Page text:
WASHINGTON, DC - Soprano Kathleen Battle performed a program of traditional spirituals in the Kennedy Center Concert Hall on Sunday that left no doubt that she still is one of the most acclaimed singers of her day.
At 69, Battle, whose glimmering, lyrical voice is known worldwide by opera fans, captivated a nearly sold out house in a program performed in honor of Dr. Martin Luther King Jr’s birthday. Titled “Kathleen Battle’s ’Underground Railroad: A Spiritual Journey,” the program featured Battle, a 16-voice choir and narrations from works by Frederick Douglass, Harriet Tubman, Dr. Martin Luther King Jr., Robert Hayden, and Dr. Charles Blockson.
If music has the power to heal and uplift, then, hopefully, in these days of racial turbulence and violence, there was healing going on in the nation’s capital.
Accompanied by pianist Joel A. Martin and special guest pianist Cyrus Chestnut, Battle was in top form as she took to the stage in a velvet, wine-colored gown with a floor-length gold wrap, performing 17 spirituals that have become classics in the black church.
Starting off with the poignant “Lord, How Come Me Here?,” Battle performed without musical accompaniment, with the choir performing in the background. The song, with its words, “They sold my chillen away,” set the tone for what would be numerous emotional and powerful moments.
Martin accompanied Battle on the stirring “Go Down Moses,” before moving into the jazzy and upbeat “Roll Jordan, Roll,” that allowed Martin to show off some dazzling piano skills.
Chestnut, professor of Jazz Piano and Improvisation at Howard University, accompanied Battle on “Hush,” “Give Me Jesus,” and Wade in the Water,” with the latter garnering a standing ovation from the audience. A sideman with many prominent jazz artists, Chestnut’s interplay with Battle was a joy to watch, as was his deft and talented artistry.
Interspersed with the songs were readings that included the words of Douglass, the great abolitionist, and Tubman, known as Moses, who both fought to help blacks gain their freedom. Narrated by Rev. Dr. James A. Forbes Jr., Warren Williams, and Dwandalyn Reece, the narrations were a perfect accompaniment to the music, educating the audience on the chilling and subhuman aspects of slavery. In one reading, Tubman said: “I freed a thousand slaves. I could have freed a thousand more, if only they knew they were slaves.” Douglass said: “I have sometimes thought that the mere hearing of those songs would do more to impress some minds with the horrible character of slavery than the reading of whole volumes of philosophy on this.”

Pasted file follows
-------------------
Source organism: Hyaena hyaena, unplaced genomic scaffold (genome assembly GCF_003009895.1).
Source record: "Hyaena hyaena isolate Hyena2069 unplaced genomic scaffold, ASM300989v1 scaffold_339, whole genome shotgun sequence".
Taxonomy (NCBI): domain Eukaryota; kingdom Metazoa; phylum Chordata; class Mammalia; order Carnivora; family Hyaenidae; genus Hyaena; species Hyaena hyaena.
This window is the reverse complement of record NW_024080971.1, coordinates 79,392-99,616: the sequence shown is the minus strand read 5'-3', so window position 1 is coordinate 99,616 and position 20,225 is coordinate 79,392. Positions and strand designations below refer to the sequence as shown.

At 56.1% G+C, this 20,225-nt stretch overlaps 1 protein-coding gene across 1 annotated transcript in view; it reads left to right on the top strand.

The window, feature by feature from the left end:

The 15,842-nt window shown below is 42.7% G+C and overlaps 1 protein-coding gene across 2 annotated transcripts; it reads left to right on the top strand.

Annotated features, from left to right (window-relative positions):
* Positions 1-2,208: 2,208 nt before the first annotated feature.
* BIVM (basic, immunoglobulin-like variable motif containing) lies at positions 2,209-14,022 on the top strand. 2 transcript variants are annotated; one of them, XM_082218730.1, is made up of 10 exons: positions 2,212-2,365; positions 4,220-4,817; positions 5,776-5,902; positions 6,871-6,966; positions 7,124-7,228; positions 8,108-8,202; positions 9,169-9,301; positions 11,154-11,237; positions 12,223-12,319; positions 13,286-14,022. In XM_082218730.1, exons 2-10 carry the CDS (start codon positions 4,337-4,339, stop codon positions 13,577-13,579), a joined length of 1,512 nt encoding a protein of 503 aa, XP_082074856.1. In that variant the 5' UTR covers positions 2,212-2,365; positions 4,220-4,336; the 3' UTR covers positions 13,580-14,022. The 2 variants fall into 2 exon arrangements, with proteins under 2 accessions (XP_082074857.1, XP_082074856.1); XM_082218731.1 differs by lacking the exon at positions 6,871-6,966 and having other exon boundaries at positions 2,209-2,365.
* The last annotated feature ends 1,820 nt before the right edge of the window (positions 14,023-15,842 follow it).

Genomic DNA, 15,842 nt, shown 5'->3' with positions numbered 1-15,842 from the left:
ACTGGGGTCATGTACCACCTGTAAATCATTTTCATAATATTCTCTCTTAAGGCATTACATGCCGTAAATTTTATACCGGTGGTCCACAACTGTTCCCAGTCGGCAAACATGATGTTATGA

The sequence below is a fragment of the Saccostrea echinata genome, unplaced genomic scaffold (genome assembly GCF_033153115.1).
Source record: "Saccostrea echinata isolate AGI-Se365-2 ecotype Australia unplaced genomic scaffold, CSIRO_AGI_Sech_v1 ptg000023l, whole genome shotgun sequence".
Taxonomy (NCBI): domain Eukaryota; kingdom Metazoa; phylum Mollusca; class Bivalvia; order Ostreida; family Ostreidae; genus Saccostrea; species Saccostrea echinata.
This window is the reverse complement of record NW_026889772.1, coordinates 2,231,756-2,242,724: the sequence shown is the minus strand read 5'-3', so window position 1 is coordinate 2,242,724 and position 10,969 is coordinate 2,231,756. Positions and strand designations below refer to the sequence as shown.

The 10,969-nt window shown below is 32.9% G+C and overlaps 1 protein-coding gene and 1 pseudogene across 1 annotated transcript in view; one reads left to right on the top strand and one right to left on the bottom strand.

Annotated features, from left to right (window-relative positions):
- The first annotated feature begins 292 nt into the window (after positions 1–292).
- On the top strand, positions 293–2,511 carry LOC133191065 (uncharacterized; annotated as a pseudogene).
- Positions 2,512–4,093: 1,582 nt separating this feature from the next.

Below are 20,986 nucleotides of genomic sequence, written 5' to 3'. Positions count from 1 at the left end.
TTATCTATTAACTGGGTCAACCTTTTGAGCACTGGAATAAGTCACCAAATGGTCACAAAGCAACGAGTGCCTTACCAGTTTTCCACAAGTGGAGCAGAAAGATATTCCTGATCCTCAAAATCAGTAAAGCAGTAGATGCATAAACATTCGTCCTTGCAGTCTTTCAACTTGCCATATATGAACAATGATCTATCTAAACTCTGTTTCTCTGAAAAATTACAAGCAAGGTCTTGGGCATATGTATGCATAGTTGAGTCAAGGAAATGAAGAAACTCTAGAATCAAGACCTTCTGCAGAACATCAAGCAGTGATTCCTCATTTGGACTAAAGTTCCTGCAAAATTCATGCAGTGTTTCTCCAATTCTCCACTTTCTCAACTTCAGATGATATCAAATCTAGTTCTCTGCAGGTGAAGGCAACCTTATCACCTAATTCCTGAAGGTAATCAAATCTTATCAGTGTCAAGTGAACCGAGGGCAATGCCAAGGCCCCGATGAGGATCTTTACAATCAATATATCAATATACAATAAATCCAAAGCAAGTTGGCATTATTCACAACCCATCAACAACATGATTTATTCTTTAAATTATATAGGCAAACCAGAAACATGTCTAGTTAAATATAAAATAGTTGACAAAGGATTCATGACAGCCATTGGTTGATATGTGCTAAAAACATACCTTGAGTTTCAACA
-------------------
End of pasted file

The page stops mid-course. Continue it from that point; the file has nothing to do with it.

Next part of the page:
Other readings gave details on why slaves sang so much. The reason: so that overseers could know their whereabouts in the fields. And still, others gave insight into the thinking of enslaved people regarding religious teachings. “God made white people be masters and mistresses and black people to be slaves. But I know of blacks who were not slaves and whites who were not slaveholders.” The author concludes that those were not God’s words, but man’s.
During the afternoon, the members of the 16 voice choir had ample opportunities to show off their talents and Battle graciously moved off stage several times to allow the members to display their abundant skills. Particularly compelling were their renderings of “In Bright Mansions Above,” “Glory, Glory Hallelujah,” and “How Did You Feel When You Come Out the Wilderness.”
Battle concluded the afternoon with the plaintive and soul-stirring “Fix Me Jesus”; the moving “Balm in Gilead”; and the inspirational “Ain’t Gonna Let Nobody Turn Me ‘Roun.’” A surprise, not on the program, was her powerful rendering of “Were You There,” sung so often in black churches during the Easter season. The audience showed its appreciation with another standing ovation befitting a seamless and stellar program.